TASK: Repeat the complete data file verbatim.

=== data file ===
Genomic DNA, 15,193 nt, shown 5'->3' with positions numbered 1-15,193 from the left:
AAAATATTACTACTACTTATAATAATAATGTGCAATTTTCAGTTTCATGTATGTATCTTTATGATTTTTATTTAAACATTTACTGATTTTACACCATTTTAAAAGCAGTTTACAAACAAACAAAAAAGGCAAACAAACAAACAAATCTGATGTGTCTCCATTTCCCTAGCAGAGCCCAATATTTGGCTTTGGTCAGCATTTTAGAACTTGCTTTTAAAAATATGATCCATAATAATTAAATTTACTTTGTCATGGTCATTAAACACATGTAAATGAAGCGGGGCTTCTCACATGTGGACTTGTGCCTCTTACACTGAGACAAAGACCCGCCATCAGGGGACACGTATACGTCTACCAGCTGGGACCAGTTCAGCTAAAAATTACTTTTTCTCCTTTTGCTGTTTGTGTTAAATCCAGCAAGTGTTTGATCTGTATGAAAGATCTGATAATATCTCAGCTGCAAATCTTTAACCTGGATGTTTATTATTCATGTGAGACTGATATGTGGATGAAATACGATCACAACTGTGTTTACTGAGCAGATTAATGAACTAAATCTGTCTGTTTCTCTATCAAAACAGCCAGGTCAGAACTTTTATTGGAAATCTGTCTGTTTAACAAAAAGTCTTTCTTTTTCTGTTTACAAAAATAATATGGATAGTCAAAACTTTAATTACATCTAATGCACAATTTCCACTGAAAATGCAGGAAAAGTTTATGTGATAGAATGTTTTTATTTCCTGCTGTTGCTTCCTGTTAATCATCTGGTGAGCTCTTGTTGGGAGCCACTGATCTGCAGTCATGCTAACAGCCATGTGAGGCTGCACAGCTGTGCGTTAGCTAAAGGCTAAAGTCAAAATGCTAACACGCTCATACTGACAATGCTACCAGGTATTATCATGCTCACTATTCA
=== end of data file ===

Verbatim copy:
Genomic DNA, 15,193 nt, shown 5'->3' with positions numbered 1-15,193 from the left:
AAAATATTACTACTACTTATAATAATAATGTGCAATTTTCAGTTTCATGTATGTATCTTTATGATTTTTATTTAAACATTTACTGATTTTACACCATTTTAAAAGCAGTTTACAAACAAACAAAAAAGGCAAACAAACAAACAAATCTGATGTGTCTCCATTTCCCTAGCAGAGCCCAATATTTGGCTTTGGTCAGCATTTTAGAACTTGCTTTTAAAAATATGATCCATAATAATTAAATTTACTTTGTCATGGTCATTAAACACATGTAAATGAAGCGGGGCTTCTCACATGTGGACTTGTGCCTCTTACACTGAGACAAAGACCCGCCATCAGGGGACACGTATACGTCTACCAGCTGGGACCAGTTCAGCTAAAAATTACTTTTTCTCCTTTTGCTGTTTGTGTTAAATCCAGCAAGTGTTTGATCTGTATGAAAGATCTGATAATATCTCAGCTGCAAATCTTTAACCTGGATGTTTATTATTCATGTGAGACTGATATGTGGATGAAATACGATCACAACTGTGTTTACTGAGCAGATTAATGAACTAAATCTGTCTGTTTCTCTATCAAAACAGCCAGGTCAGAACTTTTATTGGAAATCTGTCTGTTTAACAAAAAGTCTTTCTTTTTCTGTTTACAAAAATAATATGGATAGTCAAAACTTTAATTACATCTAATGCACAATTTCCACTGAAAATGCAGGAAAAGTTTATGTGATAGAATGTTTTTATTTCCTGCTGTTGCTTCCTGTTAATCATCTGGTGAGCTCTTGTTGGGAGCCACTGATCTGCAGTCATGCTAACAGCCATGTGAGGCTGCACAGCTGTGCGTTAGCTAAAGGCTAAAGTCAAAATGCTAACACGCTCATACTGACAATGCTACCAGGTATTATCATGCTCACTATTCA